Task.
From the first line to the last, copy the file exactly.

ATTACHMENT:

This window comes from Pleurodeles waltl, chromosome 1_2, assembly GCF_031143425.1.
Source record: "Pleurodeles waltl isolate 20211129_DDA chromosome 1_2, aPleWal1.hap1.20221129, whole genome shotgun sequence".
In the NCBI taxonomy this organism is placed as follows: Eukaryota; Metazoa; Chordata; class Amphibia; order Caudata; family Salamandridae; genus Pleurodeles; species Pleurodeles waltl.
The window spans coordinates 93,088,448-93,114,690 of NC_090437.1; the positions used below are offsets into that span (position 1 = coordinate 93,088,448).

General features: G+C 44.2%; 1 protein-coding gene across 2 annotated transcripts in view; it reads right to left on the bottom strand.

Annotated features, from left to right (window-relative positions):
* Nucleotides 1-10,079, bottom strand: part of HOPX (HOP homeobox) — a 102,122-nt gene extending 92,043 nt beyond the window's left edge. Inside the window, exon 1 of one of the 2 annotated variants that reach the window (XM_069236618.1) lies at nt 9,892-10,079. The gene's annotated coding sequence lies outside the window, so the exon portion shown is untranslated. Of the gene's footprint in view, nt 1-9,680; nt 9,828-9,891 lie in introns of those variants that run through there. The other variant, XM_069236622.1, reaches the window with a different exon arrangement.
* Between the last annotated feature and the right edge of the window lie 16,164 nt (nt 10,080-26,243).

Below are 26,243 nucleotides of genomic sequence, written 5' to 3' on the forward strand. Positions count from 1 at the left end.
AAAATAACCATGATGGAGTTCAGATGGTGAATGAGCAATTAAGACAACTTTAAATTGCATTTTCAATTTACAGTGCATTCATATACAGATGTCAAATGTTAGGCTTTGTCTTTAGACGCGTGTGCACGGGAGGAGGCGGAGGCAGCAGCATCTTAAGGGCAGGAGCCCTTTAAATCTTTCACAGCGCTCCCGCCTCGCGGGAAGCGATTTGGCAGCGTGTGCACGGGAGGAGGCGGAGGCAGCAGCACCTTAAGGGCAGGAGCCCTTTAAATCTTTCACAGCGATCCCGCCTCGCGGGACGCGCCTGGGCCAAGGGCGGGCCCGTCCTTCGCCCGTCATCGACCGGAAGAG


This window comes from Pleurodeles waltl, chromosome 1_2, assembly GCF_031143425.1.
Source record: "Pleurodeles waltl isolate 20211129_DDA chromosome 1_2, aPleWal1.hap1.20221129, whole genome shotgun sequence".
In the NCBI taxonomy this organism is placed as follows: Eukaryota; Metazoa; Chordata; class Amphibia; order Caudata; family Salamandridae; genus Pleurodeles; species Pleurodeles waltl.
The window spans coordinates 93,088,448-93,114,690 of NC_090437.1; the positions used below are offsets into that span (position 1 = coordinate 93,088,448).

General features: G+C 44.2%; 1 protein-coding gene across 2 annotated transcripts in view; it reads right to left on the bottom strand.

Annotated features, from left to right (window-relative positions):
* Nucleotides 1-10,079, bottom strand: part of HOPX (HOP homeobox) — a 102,122-nt gene extending 92,043 nt beyond the window's left edge. Inside the window, exon 1 of one of the 2 annotated variants that reach the window (XM_069236618.1) lies at nt 9,892-10,079. The gene's annotated coding sequence lies outside the window, so the exon portion shown is untranslated. Of the gene's footprint in view, nt 1-9,680; nt 9,828-9,891 lie in introns of those variants that run through there. The other variant, XM_069236622.1, reaches the window with a different exon arrangement.
* Between the last annotated feature and the right edge of the window lie 16,164 nt (nt 10,080-26,243).

Below are 26,243 nucleotides of genomic sequence, written 5' to 3' on the forward strand. Positions count from 1 at the left end.
AAAATAACCATGATGGAGTTCAGATGGTGAATGAGCAATTAAGACAACTTTAAATTGCATTTTCAATTTACAGTGCATTCATATACAGATGTCAAATGTTAGGCTTTGTCTTTAGACGCGTGTGCACGGGAGGAGGCGGAGGCAGCAGCATCTTAAGGGCAGGAGCCCTTTAAATCTTTCACAGCGCTCCCGCCTCGCGGGAAGCGATTTGGCAGCGTGTGCACGGGAGGAGGCGGAGGCAGCAGCACCTTAAGGGCAGGAGCCCTTTAAATCTTTCACAGCGATCCCGCCTCGCGGGACGCGCCTGGGCCAAGGGCGGGCCCGTCCTTCGCCCGTCATCGACCGGAAGAG